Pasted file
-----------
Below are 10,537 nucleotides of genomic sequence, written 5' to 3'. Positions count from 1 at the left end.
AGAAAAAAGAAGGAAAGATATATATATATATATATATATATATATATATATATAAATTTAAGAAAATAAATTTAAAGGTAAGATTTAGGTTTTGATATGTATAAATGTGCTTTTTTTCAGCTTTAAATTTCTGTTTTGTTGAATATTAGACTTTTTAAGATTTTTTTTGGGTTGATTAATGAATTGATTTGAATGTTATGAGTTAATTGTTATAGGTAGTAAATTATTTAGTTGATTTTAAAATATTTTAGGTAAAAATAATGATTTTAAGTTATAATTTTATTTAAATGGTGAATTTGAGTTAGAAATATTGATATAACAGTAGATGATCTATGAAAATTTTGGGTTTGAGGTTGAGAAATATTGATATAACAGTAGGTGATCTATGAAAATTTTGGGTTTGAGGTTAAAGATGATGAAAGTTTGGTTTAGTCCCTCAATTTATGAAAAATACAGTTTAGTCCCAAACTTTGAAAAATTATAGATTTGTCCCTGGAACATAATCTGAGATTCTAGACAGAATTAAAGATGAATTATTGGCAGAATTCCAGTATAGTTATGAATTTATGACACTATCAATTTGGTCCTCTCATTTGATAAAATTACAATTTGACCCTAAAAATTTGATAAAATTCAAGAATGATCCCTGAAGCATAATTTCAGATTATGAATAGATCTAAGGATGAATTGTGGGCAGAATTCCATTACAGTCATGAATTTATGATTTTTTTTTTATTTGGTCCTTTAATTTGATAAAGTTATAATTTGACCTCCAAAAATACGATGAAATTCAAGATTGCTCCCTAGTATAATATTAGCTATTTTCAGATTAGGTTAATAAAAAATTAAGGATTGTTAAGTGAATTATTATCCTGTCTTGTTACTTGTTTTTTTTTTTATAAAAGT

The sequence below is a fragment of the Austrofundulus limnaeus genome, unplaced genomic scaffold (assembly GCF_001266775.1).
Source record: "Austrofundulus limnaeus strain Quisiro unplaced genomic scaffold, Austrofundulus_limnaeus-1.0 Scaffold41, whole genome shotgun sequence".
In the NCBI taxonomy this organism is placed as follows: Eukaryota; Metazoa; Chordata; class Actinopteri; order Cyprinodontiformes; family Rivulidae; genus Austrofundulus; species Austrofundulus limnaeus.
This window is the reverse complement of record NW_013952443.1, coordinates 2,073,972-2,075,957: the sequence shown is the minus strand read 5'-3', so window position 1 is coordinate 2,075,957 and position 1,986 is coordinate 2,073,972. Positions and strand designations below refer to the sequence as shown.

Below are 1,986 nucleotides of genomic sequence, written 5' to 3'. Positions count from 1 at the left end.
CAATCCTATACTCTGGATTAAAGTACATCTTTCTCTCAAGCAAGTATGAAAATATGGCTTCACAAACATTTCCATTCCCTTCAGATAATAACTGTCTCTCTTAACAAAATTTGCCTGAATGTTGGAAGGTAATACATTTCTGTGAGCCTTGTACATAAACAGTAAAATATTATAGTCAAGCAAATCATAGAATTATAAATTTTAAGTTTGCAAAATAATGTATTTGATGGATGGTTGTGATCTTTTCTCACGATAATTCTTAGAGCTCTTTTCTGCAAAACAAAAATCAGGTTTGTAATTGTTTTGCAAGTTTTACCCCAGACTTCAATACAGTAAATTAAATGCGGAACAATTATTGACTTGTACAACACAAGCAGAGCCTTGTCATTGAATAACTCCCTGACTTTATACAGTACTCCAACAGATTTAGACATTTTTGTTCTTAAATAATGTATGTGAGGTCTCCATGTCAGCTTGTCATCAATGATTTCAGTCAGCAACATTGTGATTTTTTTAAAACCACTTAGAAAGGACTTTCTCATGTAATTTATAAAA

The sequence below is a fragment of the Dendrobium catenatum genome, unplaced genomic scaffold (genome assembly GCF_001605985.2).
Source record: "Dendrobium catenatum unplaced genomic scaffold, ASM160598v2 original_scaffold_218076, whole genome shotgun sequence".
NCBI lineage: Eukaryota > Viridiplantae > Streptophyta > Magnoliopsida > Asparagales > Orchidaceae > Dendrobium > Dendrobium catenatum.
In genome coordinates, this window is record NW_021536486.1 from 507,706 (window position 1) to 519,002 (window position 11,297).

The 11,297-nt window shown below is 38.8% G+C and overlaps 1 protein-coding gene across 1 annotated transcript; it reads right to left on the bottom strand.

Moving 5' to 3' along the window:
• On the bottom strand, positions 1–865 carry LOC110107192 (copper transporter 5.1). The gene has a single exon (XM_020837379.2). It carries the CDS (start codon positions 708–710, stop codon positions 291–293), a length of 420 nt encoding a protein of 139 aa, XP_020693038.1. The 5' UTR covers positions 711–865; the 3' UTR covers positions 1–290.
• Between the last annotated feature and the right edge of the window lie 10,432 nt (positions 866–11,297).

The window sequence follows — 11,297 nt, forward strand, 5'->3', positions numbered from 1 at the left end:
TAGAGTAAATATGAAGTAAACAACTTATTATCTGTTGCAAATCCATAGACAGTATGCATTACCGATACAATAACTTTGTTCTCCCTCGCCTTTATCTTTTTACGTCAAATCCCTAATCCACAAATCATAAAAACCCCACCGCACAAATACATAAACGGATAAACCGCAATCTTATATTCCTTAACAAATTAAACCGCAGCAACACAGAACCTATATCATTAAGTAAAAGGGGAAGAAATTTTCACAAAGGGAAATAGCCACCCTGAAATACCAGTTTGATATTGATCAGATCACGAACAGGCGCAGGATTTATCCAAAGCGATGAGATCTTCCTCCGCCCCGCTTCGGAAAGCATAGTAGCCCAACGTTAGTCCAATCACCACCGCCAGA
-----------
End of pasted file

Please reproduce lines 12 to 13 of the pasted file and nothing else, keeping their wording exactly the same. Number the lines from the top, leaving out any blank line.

In genome coordinates, this window is record NW_021536486.1 from 507,706 (window position 1) to 519,002 (window position 11,297).

The 11,297-nt window shown below is 38.8% G+C and overlaps 1 protein-coding gene across 1 annotated transcript; it reads right to left on the bottom strand.